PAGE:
Tim Smith on Conflicts and Opportunities in Mutual Fund Proxy Votes: Progress at Vanguard

VEA Vice Chair Nell Minow interviewed Walden’s Tim Smith for the Huffington Post:

I’ve written earlier pieces about the failure of the people who manage our money, especially our retirement savings to provide essential feedback to the companies whose stock they buy on behalf of more than 40 percent of working Americans, charging us as many as 16 undisclosed fees and usually voting against shareholder initiatives on improving board, increasing the link between CEO pay and performance, and making better disclosures on climate change, cybersecurity, diversity, and other issues relating to investment risk and corporate reputation. There’s been a little bit of progress at Vanguard, one of the most powerful and influential money managers, with more than three TRILLION dollars invested, so I asked one of the most thoughtful leaders in this field, Tim Smith of Walden Asset Management, some questions about why that is important and what it means.

 

How much stock in big American companies is controlled by these firms?  How much money is involved?

These are massive investment firms. BlackRock has over $5 trillion dollars in Assets they are managing and Vanguard approximately $3.5 trillion. The raw size of their holdings results in having tremendous power with the companies they own. Most firms that have outreach to their primary investors always make sure to arrange visits with Vanguard and BlackRock as a necessary stop.

 

Why does it matter how they vote on topics like climate change and disclosure of political contributions when even a 100 percent vote is advisory only and does not require the company do  anything?

 

Shareholder resolutions filed on social and environmental issues have a 45 year history as investors raise important environmental , employee relations, human rights, workplace health and safety issues among others. These resolutions and the engagements that accompany them have had a significant long-term impact on company policies and practices. There are literally hundreds and hundreds of examples of companies responding positively to investor input by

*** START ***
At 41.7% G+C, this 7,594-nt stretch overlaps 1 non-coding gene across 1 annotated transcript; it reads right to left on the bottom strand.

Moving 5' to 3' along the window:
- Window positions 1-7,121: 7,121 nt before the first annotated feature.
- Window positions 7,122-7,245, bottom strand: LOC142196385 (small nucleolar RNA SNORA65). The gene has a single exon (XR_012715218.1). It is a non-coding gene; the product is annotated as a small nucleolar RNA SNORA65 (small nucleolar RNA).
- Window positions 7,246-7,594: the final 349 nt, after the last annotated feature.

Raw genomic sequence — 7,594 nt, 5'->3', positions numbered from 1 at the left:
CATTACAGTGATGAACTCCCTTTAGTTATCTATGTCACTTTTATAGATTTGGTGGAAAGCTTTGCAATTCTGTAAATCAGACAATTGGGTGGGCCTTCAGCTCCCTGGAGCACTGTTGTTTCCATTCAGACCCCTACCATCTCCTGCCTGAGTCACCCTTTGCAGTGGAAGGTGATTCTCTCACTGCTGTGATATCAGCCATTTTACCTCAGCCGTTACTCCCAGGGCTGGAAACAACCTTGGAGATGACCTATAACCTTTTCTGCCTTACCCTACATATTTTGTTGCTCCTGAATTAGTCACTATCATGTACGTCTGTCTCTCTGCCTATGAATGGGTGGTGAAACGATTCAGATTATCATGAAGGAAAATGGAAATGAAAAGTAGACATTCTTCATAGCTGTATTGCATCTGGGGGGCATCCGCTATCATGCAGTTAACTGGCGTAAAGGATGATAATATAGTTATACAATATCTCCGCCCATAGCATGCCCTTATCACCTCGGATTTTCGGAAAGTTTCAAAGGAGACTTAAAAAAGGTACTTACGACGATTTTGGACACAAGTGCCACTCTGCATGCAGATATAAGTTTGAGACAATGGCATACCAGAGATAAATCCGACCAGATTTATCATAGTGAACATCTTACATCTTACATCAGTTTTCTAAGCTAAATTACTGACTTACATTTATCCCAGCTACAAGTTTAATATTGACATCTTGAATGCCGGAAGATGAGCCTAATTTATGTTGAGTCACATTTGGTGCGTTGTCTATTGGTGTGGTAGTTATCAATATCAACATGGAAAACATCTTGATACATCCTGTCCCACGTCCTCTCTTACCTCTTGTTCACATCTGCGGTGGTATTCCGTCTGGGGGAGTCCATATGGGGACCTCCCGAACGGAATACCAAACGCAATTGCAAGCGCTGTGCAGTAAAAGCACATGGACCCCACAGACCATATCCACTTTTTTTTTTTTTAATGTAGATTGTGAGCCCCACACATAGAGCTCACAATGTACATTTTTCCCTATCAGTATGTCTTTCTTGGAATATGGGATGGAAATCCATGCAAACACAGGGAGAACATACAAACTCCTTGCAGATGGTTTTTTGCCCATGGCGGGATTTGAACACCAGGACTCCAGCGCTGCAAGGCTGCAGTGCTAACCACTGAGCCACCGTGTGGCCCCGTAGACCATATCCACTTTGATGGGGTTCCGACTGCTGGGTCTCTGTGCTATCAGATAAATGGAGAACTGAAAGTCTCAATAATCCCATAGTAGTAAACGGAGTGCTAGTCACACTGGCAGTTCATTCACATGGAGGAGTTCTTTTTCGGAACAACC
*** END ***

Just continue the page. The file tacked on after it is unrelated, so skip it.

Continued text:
* expanding their corporate disclosure for investors and the public

* changing their policies, practices, and behavior

* updating governance policy

*taking forward-looking steps on an issue like climate change

*making sure hazardous products are removed from food or a production process influencing workers.

*adding diverse candidates to the Board

And the list goes on. Whether a shareholder resolution is binding or not seems immaterial . Companies often see these issues as affecting their reputation and their credibility with investors or consumers as well as affecting them financially over time. Thus many companies take action stimulated by the case being made by investors — but also by their own sense of how acting in a responsible way is good for their business and long term shareholder value.

 

So how investors vote is vitally important because it is a clear indicator of how a company’s shareowners feel about an issue. To blindly vote for management in virtually all cases not only distances the investor from important decisions that affect them financially but is far from acting as a “responsible fiduciary.” In short, it definitely matters how they vote your shares!

 

Every mutual fund company files a form NPX each August disclosing how they vote. So there is a public record. In addition Ceres, the environmental organization, summarizes how funds vote on climate related issues, a good indicator of an investment firm’s voting stance. You can see which funds vote for climate resolutions 0 percent of the time or 15 percent or over 50 percent.